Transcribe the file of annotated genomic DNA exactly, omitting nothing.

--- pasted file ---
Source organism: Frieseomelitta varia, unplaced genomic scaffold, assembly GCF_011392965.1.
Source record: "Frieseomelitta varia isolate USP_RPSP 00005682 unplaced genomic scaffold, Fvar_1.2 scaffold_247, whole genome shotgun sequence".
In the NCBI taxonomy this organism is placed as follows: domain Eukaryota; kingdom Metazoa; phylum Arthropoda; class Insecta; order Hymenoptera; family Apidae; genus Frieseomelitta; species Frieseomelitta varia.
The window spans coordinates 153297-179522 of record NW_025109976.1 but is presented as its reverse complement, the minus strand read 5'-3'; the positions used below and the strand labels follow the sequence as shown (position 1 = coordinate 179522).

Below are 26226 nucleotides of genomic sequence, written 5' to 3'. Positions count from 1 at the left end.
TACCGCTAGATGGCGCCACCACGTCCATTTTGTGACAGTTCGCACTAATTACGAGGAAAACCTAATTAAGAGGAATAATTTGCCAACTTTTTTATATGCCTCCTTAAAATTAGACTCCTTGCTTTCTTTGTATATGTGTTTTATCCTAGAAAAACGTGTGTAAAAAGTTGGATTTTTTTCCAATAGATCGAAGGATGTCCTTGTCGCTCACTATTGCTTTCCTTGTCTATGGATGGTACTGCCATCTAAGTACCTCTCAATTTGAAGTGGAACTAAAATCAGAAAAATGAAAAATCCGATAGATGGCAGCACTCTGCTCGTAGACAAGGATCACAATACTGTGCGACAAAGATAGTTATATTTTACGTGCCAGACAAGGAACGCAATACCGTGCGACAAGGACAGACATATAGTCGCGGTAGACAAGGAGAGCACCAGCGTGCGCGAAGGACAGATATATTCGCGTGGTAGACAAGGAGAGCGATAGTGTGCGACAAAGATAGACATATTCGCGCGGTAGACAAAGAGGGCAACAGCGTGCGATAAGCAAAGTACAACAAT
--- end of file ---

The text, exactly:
Source organism: Frieseomelitta varia, unplaced genomic scaffold, assembly GCF_011392965.1.
Source record: "Frieseomelitta varia isolate USP_RPSP 00005682 unplaced genomic scaffold, Fvar_1.2 scaffold_247, whole genome shotgun sequence".
In the NCBI taxonomy this organism is placed as follows: domain Eukaryota; kingdom Metazoa; phylum Arthropoda; class Insecta; order Hymenoptera; family Apidae; genus Frieseomelitta; species Frieseomelitta varia.
The window spans coordinates 153297-179522 of record NW_025109976.1 but is presented as its reverse complement, the minus strand read 5'-3'; the positions used below and the strand labels follow the sequence as shown (position 1 = coordinate 179522).

Below are 26226 nucleotides of genomic sequence, written 5' to 3'. Positions count from 1 at the left end.
TACCGCTAGATGGCGCCACCACGTCCATTTTGTGACAGTTCGCACTAATTACGAGGAAAACCTAATTAAGAGGAATAATTTGCCAACTTTTTTATATGCCTCCTTAAAATTAGACTCCTTGCTTTCTTTGTATATGTGTTTTATCCTAGAAAAACGTGTGTAAAAAGTTGGATTTTTTTCCAATAGATCGAAGGATGTCCTTGTCGCTCACTATTGCTTTCCTTGTCTATGGATGGTACTGCCATCTAAGTACCTCTCAATTTGAAGTGGAACTAAAATCAGAAAAATGAAAAATCCGATAGATGGCAGCACTCTGCTCGTAGACAAGGATCACAATACTGTGCGACAAAGATAGTTATATTTTACGTGCCAGACAAGGAACGCAATACCGTGCGACAAGGACAGACATATAGTCGCGGTAGACAAGGAGAGCACCAGCGTGCGCGAAGGACAGATATATTCGCGTGGTAGACAAGGAGAGCGATAGTGTGCGACAAAGATAGACATATTCGCGCGGTAGACAAAGAGGGCAACAGCGTGCGATAAGCAAAGTACAACAAT